Remember the old cliche about a monkey on your back?
It’s often associated with some kind of addiction or character flaw.
I asked this question on Facebook yesterday: Everybody has a monkey. What’s your monkey’s name?
Some of the answers were serious.
Some were funny.
Some were flippant.
If the shoe was on the other foot, I’d try to answer with something funny or flippant too. If you are like me, your real monkey is serious, painful, and seemingly best ignored.
But, this thought leads us to some funny imagery… In a room full of people, or better yet, a church auditorium or sanctuary, we all walk around seeing the monkey on others while trying to ignore our own. And lest we forget, the readily available righteous indignation when someone happens to get a glimpse or fix on the monkey riding our back.
As it turns out, monkey business is never very funny for very long.
My monkey wasn’t/ isn’t alcohol or drugs. There was/ is nothing about mine that would suggest some kind of aberrant behavior. It wasn’t/ isn’t a family embarrassment. Nor the kind of monkey one shouldn’t talk about in polite social situations.
But, he was/ is a big monkey. Ape-sized. Bigger even. I think he had a previous life as a body double or stand-in for another famous Hollywood chimp type. You might remember him? The one who climbed the Empire State Building and swatted airplanes from the sky?
Did I say he was big?
Have you ever heard the term BHAG? It stands for Big Hairy Audacious Goal. I am beginning to develop one, but more on that later.
In the meantime, what I have had riding on my back was a BHFD.
That wasn’t (isn’t) necessarily my monkey’s name, but it sure describes his importance, or at least how hard a monkey to shake he has been.
My Dad has a color-pencil drawing in his office that a sweet lady did for him many, many years ago. It is a caricature of Dad sitting at his preacher’s desk with piles and piles of different kinds of hats. The drawing symbolized all the different hats–jobs, roles–Dad had to wear in doing ministry. Every preacher should understand that.
Likewise, my monkey wears a lot of different hats too.
Or rather, outside of the things he isn’t (see seventh paragraph from the top), my monkey (otherwise known as a big fat hairy deal) is a multi-talented creature.
He weaves an unbelievable tapestry of fear, doubt, worry, and lack of self-confidence.
The resulting picture is demoralizing, paralyzing, and capable of producing a self-sustaining debilitation.
He is pretty gifted like that.
I should know.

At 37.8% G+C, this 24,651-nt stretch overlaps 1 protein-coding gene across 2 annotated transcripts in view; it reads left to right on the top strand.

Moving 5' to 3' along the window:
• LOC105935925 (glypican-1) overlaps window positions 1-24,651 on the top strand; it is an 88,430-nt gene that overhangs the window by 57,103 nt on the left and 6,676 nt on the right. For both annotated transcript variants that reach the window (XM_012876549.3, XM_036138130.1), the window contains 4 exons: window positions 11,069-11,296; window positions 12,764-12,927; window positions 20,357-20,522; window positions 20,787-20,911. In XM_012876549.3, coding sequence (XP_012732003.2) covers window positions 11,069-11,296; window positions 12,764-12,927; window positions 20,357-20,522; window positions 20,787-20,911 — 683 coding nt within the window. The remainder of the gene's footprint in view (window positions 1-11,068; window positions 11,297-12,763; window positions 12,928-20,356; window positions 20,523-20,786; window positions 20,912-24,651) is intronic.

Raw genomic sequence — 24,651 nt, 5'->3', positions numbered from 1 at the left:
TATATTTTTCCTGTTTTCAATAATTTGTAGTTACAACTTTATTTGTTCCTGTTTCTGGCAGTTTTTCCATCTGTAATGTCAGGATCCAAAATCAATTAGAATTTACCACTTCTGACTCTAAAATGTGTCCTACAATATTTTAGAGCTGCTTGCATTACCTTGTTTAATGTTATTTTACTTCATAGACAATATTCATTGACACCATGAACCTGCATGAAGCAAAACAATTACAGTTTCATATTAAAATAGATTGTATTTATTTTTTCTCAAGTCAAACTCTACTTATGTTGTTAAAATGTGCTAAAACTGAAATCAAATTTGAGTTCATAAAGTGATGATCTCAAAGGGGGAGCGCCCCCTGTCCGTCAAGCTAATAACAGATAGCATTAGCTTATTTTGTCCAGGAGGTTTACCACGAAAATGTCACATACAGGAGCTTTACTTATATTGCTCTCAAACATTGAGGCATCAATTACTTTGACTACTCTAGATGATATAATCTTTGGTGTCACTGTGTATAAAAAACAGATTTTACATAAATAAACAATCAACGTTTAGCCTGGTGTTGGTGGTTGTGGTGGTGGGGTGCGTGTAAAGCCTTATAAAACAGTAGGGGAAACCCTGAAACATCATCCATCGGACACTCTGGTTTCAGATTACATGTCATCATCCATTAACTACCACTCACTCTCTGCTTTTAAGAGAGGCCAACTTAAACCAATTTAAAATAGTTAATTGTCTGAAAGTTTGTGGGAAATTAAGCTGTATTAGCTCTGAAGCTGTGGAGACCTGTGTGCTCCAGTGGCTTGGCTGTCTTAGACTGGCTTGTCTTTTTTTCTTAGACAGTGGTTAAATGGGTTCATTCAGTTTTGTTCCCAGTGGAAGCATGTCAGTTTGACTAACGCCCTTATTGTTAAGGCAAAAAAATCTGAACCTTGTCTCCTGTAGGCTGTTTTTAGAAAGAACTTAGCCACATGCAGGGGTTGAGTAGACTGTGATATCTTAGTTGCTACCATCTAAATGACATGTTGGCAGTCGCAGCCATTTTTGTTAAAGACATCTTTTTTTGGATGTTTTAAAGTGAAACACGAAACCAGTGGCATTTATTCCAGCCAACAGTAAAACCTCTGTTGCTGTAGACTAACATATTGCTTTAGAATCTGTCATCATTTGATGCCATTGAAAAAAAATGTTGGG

After all, he is my monkey.
I have owned him for a very long time.
But yesterday, he took a major blow. I heard him shudder. I felt his weakness. I sensed his grip losing its hold.
For years (even during the good ones) he has told me I am not good enough, smart enough, or talented enough. He has painted me with fear, soaked me in doubt, infused me with worry, and convinced me that nothing I did would ever matter.
Add to that potent mix Satan’s mighty evil blow, and my monkey could have, should have had it all sewn up tight.
But contrary to my strongly held monkey belief, God wasn’t/ isn’t finished with me yet. He surrounded me with encouragers, provided the right opportunity, and helped me take the first step forward.
Yesterday, I shared my new found, hard won faith. (Thanks Meadowbrook!)
And it felt better than it ever has before.
I am learning to never say never while my monkey is fighting to hold on.
I doubt I would ever be a full time preacher again, and yet, if the right place or people came calling, I would have to ask God what He was up to.
In the meantime, the big fat hairy deal is giving way slowly but surely for the big hairy audacious goal. I am daring to dream–really dream–that I have found my new ministry role/niche/voice to fill.
Thanks to those who have believed in me, found patience to share, and otherwise supported me. Your strength has made a difference.
The road ahead–though with plenty of setbacks and struggles still to encounter–looks brighter still.
Here’s the best part: If God is willing to work in my life, He is certainly willing to work in yours–and through all of our worries, doubts, fears, and perceived inadequacies.
You gotta like that!
If I can help you or your group/church, etc., please feel free to contact me.